Monounsaturated fats have antioxidant and anti-inflammatory properties, and olive oil contains about 75 percent by volume, according to Harvard Health. When substituted for saturated fat, monounsaturated fats may help improve blood cholesterol levels by reducing LDL ("bad") cholesterol and increasing HDL ("good") cholesterol levels.

How Much Should You Consume?

Extra virgin olive oil is heavily marketed for its ability to ward off heart disease. This may be largely due to the proven health benefits of the Mediterranean diet, in which olive oil is a key component. According to a clinical review published in Circulation Research in February 2019, evidence supports the association of the Mediterranean diet with better cardiovascular health outcomes, including reduced coronary heart disease and ischemic stroke rates.

However, that doesn't mean that olive oil alone is a magical potion that you should drizzle over your salad with abandon or gulp down by the mouthful. Like other fats, it's high in calories. Consuming too much olive oil can result in excess calories, with each tablespoon providing 119 calories. If you are on a calorie-restricted diet, moderating your intake of olive oil could prevent unwanted weight gain.

Olive oil calories come from fat. The 2015-2020 Dietary Guidelines for Americans recommends that 20 to 35 percent of your total calories should come from fat if you eat 2,000 calories a day. That equals about 40 to 70 grams per day. Since one tablespoon of olive oil provides 13.5 grams of total fat, consuming four tablespoons a day would rack up 54 grams, which accounts for a large portion of your allotment, even if you cut out all other sources of fat in your diet.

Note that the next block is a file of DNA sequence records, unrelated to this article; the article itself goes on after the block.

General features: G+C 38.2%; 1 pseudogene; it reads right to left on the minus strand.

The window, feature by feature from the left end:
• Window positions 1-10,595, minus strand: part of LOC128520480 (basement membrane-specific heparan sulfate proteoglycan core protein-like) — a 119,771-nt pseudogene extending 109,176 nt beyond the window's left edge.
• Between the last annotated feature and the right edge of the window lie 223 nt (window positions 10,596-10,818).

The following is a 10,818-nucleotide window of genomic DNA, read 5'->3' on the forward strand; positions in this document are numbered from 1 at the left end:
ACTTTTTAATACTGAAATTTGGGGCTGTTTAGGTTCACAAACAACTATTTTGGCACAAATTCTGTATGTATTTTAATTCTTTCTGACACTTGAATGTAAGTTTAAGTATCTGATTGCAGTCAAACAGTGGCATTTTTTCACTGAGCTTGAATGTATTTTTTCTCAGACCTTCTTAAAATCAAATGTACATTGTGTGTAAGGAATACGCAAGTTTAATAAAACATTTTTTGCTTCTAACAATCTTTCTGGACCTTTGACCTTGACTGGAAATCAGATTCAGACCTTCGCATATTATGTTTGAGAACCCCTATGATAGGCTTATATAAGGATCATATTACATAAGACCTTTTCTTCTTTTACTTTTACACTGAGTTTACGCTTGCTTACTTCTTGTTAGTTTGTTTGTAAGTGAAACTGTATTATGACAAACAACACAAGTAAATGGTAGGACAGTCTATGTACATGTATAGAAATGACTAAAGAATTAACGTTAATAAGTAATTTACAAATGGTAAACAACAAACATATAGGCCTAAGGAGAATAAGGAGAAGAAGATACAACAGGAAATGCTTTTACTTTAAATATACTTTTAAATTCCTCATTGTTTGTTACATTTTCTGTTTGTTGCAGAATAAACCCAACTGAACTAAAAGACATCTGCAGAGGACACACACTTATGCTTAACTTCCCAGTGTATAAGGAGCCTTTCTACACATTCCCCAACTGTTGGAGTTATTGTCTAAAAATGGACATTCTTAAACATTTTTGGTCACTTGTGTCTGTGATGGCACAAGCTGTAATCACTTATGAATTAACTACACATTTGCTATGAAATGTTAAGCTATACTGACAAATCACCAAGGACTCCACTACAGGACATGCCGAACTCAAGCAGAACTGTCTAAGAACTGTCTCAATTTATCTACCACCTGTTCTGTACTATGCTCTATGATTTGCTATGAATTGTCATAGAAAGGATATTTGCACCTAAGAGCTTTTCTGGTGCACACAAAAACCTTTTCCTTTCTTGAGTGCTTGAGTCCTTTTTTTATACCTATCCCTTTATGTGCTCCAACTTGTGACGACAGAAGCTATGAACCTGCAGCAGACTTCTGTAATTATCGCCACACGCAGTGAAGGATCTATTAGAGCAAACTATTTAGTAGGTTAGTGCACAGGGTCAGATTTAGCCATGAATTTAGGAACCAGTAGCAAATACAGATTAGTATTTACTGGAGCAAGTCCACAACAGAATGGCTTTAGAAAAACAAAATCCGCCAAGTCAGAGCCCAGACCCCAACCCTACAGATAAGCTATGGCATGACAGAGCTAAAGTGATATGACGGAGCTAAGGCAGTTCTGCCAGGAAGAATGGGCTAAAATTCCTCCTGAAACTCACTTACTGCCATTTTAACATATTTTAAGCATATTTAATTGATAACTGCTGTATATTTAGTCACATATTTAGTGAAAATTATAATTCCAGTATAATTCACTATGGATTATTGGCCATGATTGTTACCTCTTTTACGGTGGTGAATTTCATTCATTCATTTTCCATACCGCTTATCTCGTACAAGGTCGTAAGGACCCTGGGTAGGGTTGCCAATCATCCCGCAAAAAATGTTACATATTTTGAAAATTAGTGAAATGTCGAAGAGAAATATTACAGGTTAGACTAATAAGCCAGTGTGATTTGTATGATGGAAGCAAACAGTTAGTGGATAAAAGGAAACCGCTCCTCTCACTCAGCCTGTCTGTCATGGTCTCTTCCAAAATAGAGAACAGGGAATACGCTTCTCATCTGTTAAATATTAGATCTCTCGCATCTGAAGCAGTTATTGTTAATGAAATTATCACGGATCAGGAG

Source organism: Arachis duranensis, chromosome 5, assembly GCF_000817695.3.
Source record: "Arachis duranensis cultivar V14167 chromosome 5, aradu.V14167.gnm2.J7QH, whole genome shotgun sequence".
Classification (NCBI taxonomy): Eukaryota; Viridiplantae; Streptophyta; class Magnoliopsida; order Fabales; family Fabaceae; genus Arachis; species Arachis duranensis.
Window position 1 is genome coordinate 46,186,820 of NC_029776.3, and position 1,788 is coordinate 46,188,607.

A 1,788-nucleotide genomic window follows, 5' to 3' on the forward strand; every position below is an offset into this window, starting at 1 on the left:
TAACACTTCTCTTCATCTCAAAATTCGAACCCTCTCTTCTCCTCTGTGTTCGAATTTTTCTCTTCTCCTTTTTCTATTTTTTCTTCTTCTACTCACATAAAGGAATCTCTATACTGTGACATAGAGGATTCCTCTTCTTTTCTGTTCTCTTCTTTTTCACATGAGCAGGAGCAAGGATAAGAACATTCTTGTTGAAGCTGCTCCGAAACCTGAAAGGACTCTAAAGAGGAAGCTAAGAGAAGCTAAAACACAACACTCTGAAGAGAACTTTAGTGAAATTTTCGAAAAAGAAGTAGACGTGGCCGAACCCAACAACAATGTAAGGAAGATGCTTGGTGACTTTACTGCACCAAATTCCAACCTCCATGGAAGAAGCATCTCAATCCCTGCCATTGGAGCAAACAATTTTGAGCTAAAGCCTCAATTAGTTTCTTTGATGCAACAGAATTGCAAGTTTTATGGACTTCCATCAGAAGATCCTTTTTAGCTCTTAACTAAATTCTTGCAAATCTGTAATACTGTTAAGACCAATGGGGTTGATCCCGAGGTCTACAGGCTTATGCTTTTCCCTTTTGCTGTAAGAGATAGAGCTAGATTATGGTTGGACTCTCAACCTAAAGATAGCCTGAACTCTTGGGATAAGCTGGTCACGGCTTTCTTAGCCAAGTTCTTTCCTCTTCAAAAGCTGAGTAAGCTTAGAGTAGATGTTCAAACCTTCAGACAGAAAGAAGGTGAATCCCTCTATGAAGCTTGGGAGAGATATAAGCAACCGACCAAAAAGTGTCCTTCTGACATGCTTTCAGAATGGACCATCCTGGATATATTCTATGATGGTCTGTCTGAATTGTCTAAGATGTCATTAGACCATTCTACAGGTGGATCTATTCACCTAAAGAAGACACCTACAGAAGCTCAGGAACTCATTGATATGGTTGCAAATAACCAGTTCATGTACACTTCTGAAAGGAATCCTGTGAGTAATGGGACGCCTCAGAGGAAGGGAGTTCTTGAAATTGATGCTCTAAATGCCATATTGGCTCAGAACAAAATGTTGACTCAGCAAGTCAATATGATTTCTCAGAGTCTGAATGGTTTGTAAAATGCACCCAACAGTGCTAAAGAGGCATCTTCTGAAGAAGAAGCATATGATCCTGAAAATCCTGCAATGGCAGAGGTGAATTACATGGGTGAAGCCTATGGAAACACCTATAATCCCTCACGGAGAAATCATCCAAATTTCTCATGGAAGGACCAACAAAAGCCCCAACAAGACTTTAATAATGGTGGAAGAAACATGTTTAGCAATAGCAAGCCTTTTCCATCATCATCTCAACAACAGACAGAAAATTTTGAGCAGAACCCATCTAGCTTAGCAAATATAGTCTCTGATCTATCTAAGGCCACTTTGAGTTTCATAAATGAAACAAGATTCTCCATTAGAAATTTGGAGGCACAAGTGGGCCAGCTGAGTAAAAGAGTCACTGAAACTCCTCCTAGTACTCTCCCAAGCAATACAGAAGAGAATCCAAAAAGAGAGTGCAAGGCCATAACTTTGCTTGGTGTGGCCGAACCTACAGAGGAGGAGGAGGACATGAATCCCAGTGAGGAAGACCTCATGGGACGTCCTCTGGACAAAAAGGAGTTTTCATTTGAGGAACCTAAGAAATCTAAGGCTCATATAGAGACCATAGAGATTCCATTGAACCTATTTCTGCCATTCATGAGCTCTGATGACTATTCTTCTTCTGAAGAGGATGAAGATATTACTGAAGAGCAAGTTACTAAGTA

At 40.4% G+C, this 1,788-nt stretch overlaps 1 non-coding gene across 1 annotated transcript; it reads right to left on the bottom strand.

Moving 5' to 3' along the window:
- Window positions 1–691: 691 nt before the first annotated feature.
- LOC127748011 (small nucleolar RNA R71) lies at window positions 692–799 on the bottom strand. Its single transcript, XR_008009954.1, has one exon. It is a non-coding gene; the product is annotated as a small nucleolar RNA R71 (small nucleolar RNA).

The Food and Drug Administration recognizes the benefits of olive oil and states that this product is a heart-healthy alternative to animal-based fats for cooking and food preparation. Scientific evidence suggests that daily consumption of about one and a half tablespoons of oil containing high levels of oleic acid may reduce the risk of coronary heart disease.

To achieve this possible benefit, oleic acid-containing oils should replace fats and oils higher in saturated fat without increasing the total number of calories you eat in a day.

Polyphenols in Olive Oil

Extra virgin olive oil contains a phenolic compound called oleocanthal that may have potential therapeutic effects against many chronic inflammatory diseases, including cancer, neurodegenerative and joint degenerative disease, according to a review published in the International Journal of Molecular Sciences in July 2014.